African CountriesInternational

South Africa Begins Apartheid 1949

By the end of the nineteenth century, South Africa had been completely colonized by European Powers because it made a convenient port to supply ships on their way to India. When the Europeans, led by the Dutch colonists, arrived in South Africa, they drove many of the native Africans from their homes. South African society was heavily divided between the Dutch colonists, known as Afrikaners, and the natives. In 1910, the British parliament passed the Act of Union that brought British and Afrikaner colonies together under the same government. Unfortunately, the new South African government was just as racially divided as the original. The South African parliament passed several bills to increase their power and to ensure that whites would remain in power.

World War II had a profound effect on South Africa. During the war, two political leaders vied for control of the South African government. Jan Smuts, an Afrikaner and a leader of the United Party, supported the British and the Allies, but Malan and his supporters, supported the Germans. During the 1930s, German National Socialism with its emphasis on the racial superiority of Germanic people, anti-Semitism, and use of the state for the good of the “master race” had attracted many Afrikaners. In 1939 Malan and Hertzog shaped the Herinigde (reunited) National Party (HNP). Between 1939 and 1945 South African urbanization grew quickly, and by 1946 there were more black Africans than whites in the cities of South Africa.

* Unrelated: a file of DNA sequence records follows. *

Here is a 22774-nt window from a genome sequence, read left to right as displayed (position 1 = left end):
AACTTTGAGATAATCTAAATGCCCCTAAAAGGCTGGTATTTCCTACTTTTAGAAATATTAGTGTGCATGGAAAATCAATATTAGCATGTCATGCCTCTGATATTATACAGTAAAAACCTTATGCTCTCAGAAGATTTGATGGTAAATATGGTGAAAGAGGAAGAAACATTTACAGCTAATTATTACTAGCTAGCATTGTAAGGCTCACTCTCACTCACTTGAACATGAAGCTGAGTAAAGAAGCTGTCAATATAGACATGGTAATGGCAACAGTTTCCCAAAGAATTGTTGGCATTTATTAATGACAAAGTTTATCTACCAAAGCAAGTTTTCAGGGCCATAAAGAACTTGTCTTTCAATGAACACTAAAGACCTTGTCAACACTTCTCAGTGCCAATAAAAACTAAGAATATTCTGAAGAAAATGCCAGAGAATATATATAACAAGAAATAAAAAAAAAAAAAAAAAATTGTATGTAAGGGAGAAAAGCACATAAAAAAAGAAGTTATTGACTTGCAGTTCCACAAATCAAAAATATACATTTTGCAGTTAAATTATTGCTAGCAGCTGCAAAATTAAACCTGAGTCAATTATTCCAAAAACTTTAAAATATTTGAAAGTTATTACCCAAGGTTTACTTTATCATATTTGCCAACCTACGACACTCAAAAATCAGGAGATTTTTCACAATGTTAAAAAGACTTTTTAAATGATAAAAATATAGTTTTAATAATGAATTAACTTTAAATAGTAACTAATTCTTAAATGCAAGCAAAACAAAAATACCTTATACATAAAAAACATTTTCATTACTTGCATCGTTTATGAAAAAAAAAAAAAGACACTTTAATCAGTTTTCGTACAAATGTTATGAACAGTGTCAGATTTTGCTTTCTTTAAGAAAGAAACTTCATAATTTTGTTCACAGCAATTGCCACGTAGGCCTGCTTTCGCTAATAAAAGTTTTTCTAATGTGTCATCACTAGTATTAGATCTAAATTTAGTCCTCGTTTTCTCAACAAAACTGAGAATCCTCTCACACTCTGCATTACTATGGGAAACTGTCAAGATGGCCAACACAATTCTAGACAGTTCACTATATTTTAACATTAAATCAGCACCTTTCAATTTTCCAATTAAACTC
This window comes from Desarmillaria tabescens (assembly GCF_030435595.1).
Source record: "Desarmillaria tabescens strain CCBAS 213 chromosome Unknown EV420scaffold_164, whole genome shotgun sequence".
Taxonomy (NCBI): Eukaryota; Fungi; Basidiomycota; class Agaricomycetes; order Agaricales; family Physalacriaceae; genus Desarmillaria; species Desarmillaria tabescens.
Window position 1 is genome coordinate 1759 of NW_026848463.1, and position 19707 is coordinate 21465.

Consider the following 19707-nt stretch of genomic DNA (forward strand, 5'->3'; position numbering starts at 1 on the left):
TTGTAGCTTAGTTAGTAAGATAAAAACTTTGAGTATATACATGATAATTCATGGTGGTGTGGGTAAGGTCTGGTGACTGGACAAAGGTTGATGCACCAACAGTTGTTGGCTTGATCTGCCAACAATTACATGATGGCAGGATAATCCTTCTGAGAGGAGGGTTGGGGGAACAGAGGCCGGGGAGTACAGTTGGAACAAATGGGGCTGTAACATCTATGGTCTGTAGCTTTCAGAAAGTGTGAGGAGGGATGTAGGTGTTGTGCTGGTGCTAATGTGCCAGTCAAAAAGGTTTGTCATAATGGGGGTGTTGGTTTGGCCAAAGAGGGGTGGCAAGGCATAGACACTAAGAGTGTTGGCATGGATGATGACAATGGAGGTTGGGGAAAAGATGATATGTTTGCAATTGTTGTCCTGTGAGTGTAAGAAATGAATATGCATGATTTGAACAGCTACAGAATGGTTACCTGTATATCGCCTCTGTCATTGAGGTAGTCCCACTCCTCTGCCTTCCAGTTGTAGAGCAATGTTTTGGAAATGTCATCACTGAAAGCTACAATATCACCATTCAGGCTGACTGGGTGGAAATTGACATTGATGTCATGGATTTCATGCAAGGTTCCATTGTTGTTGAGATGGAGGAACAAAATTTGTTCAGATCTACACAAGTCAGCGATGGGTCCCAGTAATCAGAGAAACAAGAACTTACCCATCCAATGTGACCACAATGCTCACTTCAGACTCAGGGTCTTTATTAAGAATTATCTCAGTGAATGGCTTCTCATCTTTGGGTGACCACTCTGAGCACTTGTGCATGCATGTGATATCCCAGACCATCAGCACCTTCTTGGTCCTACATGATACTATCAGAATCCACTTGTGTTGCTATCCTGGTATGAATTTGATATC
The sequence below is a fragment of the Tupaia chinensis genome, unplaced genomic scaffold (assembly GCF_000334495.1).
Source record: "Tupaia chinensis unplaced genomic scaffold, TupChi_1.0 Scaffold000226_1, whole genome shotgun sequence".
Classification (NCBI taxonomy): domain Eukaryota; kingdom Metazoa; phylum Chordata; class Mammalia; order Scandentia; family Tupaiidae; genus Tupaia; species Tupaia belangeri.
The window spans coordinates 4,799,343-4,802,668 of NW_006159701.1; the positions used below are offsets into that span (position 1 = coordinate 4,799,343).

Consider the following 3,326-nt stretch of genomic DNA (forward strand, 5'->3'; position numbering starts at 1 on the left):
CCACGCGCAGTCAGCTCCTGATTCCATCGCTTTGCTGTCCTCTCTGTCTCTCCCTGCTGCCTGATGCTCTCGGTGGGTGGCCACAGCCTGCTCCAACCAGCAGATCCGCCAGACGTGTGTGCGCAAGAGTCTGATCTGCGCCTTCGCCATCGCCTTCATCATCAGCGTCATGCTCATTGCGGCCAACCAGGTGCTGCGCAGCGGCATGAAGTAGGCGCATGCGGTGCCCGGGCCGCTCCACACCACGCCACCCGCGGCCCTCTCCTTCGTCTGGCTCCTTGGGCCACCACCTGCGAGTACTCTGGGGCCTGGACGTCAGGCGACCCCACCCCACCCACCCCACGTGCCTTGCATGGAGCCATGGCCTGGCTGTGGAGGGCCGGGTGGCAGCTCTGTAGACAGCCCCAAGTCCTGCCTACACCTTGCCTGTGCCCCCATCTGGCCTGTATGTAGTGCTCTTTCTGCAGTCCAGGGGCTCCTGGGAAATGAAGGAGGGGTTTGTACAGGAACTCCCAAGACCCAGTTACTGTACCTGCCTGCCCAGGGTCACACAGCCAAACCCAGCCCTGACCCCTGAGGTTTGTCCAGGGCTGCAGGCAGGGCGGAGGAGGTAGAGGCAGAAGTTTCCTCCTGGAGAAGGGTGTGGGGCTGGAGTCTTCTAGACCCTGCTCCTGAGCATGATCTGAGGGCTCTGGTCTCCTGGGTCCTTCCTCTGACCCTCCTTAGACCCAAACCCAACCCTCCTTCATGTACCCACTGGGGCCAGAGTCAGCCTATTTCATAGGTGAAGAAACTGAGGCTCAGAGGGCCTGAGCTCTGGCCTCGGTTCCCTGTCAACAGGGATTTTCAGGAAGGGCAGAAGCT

Going into the South African election of 1948, the governing United Party based its political platform on a report from the Fagan Commission, a committee assigned to investigate the racial divisions of South Africa. The Fagan Commission argued that, due to the migration of Africans to the cities and the lack of African reserves, complete segregation was impossible. The HNP argued the opposite, that only total segregation of the races would prevent eventual movements for equality and the subversion of white society by blacks. The HNP also stated that natives should be viewed as temporary residents in the cities and should occasionally be relocated back to rural areas. The HNP’s segregationist platform, known as Apartheid, was successful, and Malan defeated Smuts and the United Party. The HNP became the governing party and was renamed the National Party (NP).

Once the National Party got into power they began to embed apartheid in South Africa’s legal system so that it would be difficult to change. By providing a legal basis for preferential treatment of whites, the NP was able to secure its power for future elections. Over 350 apartheid laws were passed by the NP, among the most important ones:

  • South African Act 1909 – Established the South African Union, and consolidated the power in an all-white parliament.
  • Mines & Works Act 1911 & 1926 – Imposed a color ban on certain jobs, white people should have higher salaries than blacks at all times.
  • Natives Land Acts 1913 & 1936 – Limited black people use the land to 13%.
  • Natives (Urban Areas) Act 1923 – Established segregation in the cities, and forced blacks to carry special papers at all times to be allowed to stay in the cities.
  • Prohibition of Mixed Marriages Act 1949 – Banned marriages between the races.
  • Population Registration Act 1950 – Forced all South Africans to register as Black, White, Asian, or Colored.
  • Immortality Act 1950 – Banned sexual relations between people from different races.
  • Bantu Education Act 1953 – Enforced racial segregation of schools.

As the list suggests, apartheid evolved through a steady accumulation of laws and amendments. The cumulative effect was to create a comprehensive and deeply entrenched system of racial discrimination in South Africa.

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